The U.S. National Natural Landmarks (NLL) Program identifies and promotes the conservation of landmarks across the country that are considered significant in terms of natural history. There are currently 599 natural landmarks across 48 U.S. states and more than 3,000 potential landmarks which cover approximately 60 million acres. Delaware and Louisiana are the only state that do not have a designated National Natural Landmark. Federal, state, municipal, or county governments administer about half of these landmarks, while one-third are administered privately or through a mix of public and private ownership.
The state of Minnesota is named after the Minnesota River, which means clear blue water, and it is the northernmost state, outside of Alaska, that borders Canada and Lake Superior. It is the 22nd most populous state in the U.S. and had a population of approximately 5,576,606 in 2017. The state is the 12 largest in the nation in terms of area, as it covers 86,936 square miles. Minnesota was acknowledged as the 32nd state on May 11th, 1858, and its largest city is Minneapolis.
National Natural Landmarks of Minnesota
Cedar Creek Natural History Area
The Cedar Creek Natural History Area is an ecological research site that covers an area of 5,400 acres and is located in Isanti and Anoka counties. The site has more than 900 plots for long-term research studying biodiversity and plant competition. The site was established in 1942 and is administered by the College of Biological Sciences at the University of Minnesota. It was designated as a National Natural Landmark in May 1975 by the National Park Service, and in 1980 it was designated under the Historic Sites Act. The site is relatively undisturbed and is situated where three types of biomes converge (eastern deciduous forests, tallgrass prairie, and boreal coniferous forest). The site supports more than 259 species of birds and about 61 species of mammals.
Itasca Natural Area
Itasca State Park covers an area of 32,680 acres and spans Becker, Hubbard, and Clearwater counties. The park was established by state legislature in 1891, and is Minnesota’s oldest park, and the nation’s second oldest after the Niagara Falls State Park. In 1965 the site was designated as a National Natural Landmark, and in 1973 it was listed in the National Register of Historic Places. Each year approximately 500,000 tourists visit the park. The intersection of different biomes gives rise to a variety of vegetation and animals, and the park is home to more than 200 bird species and more than 60 species of mammals. By 1998, the population density of deer was estimated at between 15 and 17 deer per square mile, whereas other places like Wisconsin have between 4 and 10 deer per square mile.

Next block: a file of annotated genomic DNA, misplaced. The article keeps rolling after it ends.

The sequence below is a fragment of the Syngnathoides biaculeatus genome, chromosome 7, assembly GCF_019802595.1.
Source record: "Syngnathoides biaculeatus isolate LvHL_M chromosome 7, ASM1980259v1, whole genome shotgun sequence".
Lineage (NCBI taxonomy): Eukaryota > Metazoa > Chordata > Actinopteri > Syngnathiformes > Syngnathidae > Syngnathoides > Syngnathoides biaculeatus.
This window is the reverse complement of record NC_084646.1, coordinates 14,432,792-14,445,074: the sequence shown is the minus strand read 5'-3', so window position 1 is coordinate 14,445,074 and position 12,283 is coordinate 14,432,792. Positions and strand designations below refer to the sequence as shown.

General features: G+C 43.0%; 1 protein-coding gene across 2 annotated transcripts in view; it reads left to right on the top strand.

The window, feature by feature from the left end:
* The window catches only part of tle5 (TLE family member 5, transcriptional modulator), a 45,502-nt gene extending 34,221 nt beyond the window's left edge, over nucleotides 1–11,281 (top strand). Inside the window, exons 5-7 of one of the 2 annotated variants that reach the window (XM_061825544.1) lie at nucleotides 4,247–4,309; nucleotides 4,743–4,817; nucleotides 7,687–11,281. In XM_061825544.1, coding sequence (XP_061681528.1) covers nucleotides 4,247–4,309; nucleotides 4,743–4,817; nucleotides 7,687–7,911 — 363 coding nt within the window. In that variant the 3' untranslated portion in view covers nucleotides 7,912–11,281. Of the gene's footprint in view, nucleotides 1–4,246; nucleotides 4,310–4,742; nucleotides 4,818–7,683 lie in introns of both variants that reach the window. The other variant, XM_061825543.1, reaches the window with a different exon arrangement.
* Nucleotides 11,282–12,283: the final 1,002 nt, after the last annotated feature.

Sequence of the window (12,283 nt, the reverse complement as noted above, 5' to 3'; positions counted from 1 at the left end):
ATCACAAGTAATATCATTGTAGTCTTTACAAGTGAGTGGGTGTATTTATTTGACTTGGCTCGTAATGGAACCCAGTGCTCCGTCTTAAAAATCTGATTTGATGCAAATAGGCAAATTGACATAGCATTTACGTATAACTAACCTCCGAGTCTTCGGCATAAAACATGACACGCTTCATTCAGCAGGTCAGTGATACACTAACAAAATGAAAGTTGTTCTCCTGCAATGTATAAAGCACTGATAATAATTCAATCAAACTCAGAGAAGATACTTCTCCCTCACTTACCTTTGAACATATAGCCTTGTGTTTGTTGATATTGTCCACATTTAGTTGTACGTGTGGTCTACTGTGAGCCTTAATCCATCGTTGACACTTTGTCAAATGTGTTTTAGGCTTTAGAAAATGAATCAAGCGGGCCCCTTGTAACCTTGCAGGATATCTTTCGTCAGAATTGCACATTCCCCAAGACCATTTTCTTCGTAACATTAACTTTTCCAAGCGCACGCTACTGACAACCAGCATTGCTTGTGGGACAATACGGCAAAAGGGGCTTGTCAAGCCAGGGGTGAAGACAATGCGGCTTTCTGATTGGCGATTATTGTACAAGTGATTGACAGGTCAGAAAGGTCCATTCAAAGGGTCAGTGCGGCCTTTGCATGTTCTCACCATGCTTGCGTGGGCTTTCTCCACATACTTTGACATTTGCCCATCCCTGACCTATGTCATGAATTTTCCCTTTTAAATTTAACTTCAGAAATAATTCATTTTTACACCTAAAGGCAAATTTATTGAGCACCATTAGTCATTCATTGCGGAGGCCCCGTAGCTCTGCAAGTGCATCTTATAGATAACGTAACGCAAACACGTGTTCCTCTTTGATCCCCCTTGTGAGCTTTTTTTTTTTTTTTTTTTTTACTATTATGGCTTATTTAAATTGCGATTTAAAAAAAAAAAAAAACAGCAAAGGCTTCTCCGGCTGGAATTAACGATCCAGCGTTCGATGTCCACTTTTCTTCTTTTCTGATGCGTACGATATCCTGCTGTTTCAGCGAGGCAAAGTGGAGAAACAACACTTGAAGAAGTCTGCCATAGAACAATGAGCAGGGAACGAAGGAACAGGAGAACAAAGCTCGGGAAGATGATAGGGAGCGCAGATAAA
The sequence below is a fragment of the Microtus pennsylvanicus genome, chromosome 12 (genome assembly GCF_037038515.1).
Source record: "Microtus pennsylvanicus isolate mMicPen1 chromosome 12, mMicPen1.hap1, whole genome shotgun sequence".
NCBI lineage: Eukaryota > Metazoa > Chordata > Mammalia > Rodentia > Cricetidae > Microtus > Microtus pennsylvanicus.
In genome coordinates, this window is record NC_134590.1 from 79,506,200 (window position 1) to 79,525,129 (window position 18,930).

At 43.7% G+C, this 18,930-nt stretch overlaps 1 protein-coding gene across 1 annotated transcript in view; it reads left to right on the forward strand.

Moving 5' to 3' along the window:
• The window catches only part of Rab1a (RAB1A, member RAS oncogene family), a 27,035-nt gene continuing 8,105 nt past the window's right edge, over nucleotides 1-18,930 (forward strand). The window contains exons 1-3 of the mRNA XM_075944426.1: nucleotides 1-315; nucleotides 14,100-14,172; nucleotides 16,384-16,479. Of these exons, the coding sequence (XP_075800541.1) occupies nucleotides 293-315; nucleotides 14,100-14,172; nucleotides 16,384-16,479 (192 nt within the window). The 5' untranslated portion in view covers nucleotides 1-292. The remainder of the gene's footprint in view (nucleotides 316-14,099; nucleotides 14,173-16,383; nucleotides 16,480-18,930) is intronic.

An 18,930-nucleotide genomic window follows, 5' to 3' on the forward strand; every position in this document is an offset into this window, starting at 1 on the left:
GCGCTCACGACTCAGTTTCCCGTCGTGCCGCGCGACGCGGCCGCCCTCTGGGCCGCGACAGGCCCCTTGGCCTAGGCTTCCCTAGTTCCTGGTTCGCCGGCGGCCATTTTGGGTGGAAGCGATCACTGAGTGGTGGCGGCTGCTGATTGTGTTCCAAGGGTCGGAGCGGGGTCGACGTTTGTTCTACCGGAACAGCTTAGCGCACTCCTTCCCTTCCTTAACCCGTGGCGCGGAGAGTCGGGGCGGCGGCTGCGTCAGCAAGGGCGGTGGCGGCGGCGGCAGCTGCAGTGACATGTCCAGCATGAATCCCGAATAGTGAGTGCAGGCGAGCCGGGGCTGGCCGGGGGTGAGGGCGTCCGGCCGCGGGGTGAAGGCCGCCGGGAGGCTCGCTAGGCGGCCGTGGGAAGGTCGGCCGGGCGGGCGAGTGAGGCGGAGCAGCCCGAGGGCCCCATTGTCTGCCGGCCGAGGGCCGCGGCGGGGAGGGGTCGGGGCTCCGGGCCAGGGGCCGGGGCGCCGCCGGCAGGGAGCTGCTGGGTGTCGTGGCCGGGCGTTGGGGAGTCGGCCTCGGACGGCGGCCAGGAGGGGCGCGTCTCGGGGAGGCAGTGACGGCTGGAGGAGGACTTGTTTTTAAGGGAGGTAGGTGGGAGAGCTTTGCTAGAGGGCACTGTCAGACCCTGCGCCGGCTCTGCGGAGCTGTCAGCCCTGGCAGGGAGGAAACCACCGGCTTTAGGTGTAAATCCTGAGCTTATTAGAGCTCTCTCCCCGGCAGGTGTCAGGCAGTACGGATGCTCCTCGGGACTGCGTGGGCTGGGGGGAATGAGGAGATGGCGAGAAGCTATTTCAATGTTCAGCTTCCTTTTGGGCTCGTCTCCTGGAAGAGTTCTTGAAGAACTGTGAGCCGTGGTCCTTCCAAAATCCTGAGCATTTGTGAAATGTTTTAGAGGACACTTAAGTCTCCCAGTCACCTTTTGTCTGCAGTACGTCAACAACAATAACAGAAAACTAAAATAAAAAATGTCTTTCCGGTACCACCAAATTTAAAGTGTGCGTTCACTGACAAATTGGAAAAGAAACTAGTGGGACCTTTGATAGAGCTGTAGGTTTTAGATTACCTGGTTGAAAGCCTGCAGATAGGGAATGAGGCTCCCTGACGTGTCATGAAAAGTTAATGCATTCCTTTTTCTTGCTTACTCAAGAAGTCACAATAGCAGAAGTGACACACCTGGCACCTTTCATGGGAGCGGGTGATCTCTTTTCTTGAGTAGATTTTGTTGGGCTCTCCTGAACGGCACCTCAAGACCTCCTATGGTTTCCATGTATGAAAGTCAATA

Keeley Creek Natural Area
Keeley Creek Natural Area is located in Stony River Township, Lake County and covers an area of 1,180 acres. The area was established in 1942 as a Research Natural Area, and was later designated as National Natural Landmark in 1965. The site is forested and is made up primarily of native trees such as fir, as well as black spruce and jack pine. Some of the animals found in the region include the ruffed grouse, snow rabbit, and white-tailed deer.
Designation of National Natural Landmarks
The U.S. Secretary of the Interior is responsible for the designation of National Natural Landmarks, which usually occurs after thorough scientific studies of the potential sites. The selection process is rigorous, and the site should be among the best examples of natural biotic characteristics or geographical features in the area.
The 8 National Natural Landmarks of Minnesota
|Ancient River Warren Channel
|Cedar Creek Natural History Area
|Itasca Natural Area
|Keeley Creek Natural Area
|Lac la Croix Research Natural Area
|Lake Agassiz Peatlands Natural Area
|Pine Point Research Natural Area
|Upper Red Lake Peatland